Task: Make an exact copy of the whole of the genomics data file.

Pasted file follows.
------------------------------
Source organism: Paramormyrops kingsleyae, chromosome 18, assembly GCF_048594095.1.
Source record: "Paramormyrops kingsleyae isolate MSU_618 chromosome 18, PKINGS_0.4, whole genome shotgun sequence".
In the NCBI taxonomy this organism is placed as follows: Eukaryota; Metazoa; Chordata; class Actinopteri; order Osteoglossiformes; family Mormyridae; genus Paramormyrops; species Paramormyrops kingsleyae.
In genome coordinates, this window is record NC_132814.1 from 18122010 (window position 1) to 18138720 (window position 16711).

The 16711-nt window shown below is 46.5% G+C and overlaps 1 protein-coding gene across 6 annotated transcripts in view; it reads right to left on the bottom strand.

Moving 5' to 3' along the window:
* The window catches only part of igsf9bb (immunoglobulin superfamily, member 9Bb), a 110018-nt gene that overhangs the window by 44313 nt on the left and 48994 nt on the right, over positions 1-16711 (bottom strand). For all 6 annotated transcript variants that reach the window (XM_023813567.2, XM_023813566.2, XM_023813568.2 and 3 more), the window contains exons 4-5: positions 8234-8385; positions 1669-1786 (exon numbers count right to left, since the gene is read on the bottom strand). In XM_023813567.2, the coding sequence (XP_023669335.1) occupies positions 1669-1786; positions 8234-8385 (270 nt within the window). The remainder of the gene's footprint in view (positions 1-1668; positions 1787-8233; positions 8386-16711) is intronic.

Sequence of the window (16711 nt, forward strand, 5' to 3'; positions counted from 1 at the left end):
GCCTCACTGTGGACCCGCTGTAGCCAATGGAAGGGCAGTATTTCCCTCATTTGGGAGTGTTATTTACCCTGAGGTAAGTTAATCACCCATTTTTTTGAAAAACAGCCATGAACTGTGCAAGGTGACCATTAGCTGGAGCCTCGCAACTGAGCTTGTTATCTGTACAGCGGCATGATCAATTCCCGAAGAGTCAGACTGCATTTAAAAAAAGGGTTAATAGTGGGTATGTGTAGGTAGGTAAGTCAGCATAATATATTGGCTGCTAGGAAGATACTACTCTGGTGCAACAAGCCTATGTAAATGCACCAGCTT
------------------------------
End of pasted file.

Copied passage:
Source organism: Paramormyrops kingsleyae, chromosome 18, assembly GCF_048594095.1.
Source record: "Paramormyrops kingsleyae isolate MSU_618 chromosome 18, PKINGS_0.4, whole genome shotgun sequence".
In the NCBI taxonomy this organism is placed as follows: Eukaryota; Metazoa; Chordata; class Actinopteri; order Osteoglossiformes; family Mormyridae; genus Paramormyrops; species Paramormyrops kingsleyae.
In genome coordinates, this window is record NC_132814.1 from 18122010 (window position 1) to 18138720 (window position 16711).

The 16711-nt window shown below is 46.5% G+C and overlaps 1 protein-coding gene across 6 annotated transcripts in view; it reads right to left on the bottom strand.

Moving 5' to 3' along the window:
* The window catches only part of igsf9bb (immunoglobulin superfamily, member 9Bb), a 110018-nt gene that overhangs the window by 44313 nt on the left and 48994 nt on the right, over positions 1-16711 (bottom strand). For all 6 annotated transcript variants that reach the window (XM_023813567.2, XM_023813566.2, XM_023813568.2 and 3 more), the window contains exons 4-5: positions 8234-8385; positions 1669-1786 (exon numbers count right to left, since the gene is read on the bottom strand). In XM_023813567.2, the coding sequence (XP_023669335.1) occupies positions 1669-1786; positions 8234-8385 (270 nt within the window). The remainder of the gene's footprint in view (positions 1-1668; positions 1787-8233; positions 8386-16711) is intronic.

Sequence of the window (16711 nt, forward strand, 5' to 3'; positions counted from 1 at the left end):
GCCTCACTGTGGACCCGCTGTAGCCAATGGAAGGGCAGTATTTCCCTCATTTGGGAGTGTTATTTACCCTGAGGTAAGTTAATCACCCATTTTTTTGAAAAACAGCCATGAACTGTGCAAGGTGACCATTAGCTGGAGCCTCGCAACTGAGCTTGTTATCTGTACAGCGGCATGATCAATTCCCGAAGAGTCAGACTGCATTTAAAAAAAGGGTTAATAGTGGGTATGTGTAGGTAGGTAAGTCAGCATAATATATTGGCTGCTAGGAAGATACTACTCTGGTGCAACAAGCCTATGTAAATGCACCAGCTT